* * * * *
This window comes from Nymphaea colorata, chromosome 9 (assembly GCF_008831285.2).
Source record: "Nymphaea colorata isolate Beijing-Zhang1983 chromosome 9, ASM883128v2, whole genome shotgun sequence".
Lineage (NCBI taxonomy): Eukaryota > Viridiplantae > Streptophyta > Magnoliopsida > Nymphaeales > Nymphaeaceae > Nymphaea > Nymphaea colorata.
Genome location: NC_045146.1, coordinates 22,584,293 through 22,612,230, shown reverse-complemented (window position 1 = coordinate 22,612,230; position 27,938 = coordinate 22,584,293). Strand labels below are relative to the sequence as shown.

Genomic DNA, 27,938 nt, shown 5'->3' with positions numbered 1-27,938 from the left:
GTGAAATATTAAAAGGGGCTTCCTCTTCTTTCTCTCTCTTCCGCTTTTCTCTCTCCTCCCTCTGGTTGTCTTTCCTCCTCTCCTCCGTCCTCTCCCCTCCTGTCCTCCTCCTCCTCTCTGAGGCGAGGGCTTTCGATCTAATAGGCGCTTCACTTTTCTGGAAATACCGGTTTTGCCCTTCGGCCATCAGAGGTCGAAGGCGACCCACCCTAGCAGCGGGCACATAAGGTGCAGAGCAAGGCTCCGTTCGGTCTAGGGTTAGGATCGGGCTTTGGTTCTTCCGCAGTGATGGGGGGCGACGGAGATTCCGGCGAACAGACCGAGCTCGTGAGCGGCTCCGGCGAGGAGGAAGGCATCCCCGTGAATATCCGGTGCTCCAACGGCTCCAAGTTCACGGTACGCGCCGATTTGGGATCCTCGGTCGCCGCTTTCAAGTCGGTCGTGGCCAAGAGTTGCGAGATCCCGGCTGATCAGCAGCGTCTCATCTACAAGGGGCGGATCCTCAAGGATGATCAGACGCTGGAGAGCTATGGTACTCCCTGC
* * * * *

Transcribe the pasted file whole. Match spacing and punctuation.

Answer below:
This window comes from Nymphaea colorata, chromosome 9 (assembly GCF_008831285.2).
Source record: "Nymphaea colorata isolate Beijing-Zhang1983 chromosome 9, ASM883128v2, whole genome shotgun sequence".
Lineage (NCBI taxonomy): Eukaryota > Viridiplantae > Streptophyta > Magnoliopsida > Nymphaeales > Nymphaeaceae > Nymphaea > Nymphaea colorata.
Genome location: NC_045146.1, coordinates 22,584,293 through 22,612,230, shown reverse-complemented (window position 1 = coordinate 22,612,230; position 27,938 = coordinate 22,584,293). Strand labels below are relative to the sequence as shown.

Genomic DNA, 27,938 nt, shown 5'->3' with positions numbered 1-27,938 from the left:
GTGAAATATTAAAAGGGGCTTCCTCTTCTTTCTCTCTCTTCCGCTTTTCTCTCTCCTCCCTCTGGTTGTCTTTCCTCCTCTCCTCCGTCCTCTCCCCTCCTGTCCTCCTCCTCCTCTCTGAGGCGAGGGCTTTCGATCTAATAGGCGCTTCACTTTTCTGGAAATACCGGTTTTGCCCTTCGGCCATCAGAGGTCGAAGGCGACCCACCCTAGCAGCGGGCACATAAGGTGCAGAGCAAGGCTCCGTTCGGTCTAGGGTTAGGATCGGGCTTTGGTTCTTCCGCAGTGATGGGGGGCGACGGAGATTCCGGCGAACAGACCGAGCTCGTGAGCGGCTCCGGCGAGGAGGAAGGCATCCCCGTGAATATCCGGTGCTCCAACGGCTCCAAGTTCACGGTACGCGCCGATTTGGGATCCTCGGTCGCCGCTTTCAAGTCGGTCGTGGCCAAGAGTTGCGAGATCCCGGCTGATCAGCAGCGTCTCATCTACAAGGGGCGGATCCTCAAGGATGATCAGACGCTGGAGAGCTATGGTACTCCCTGC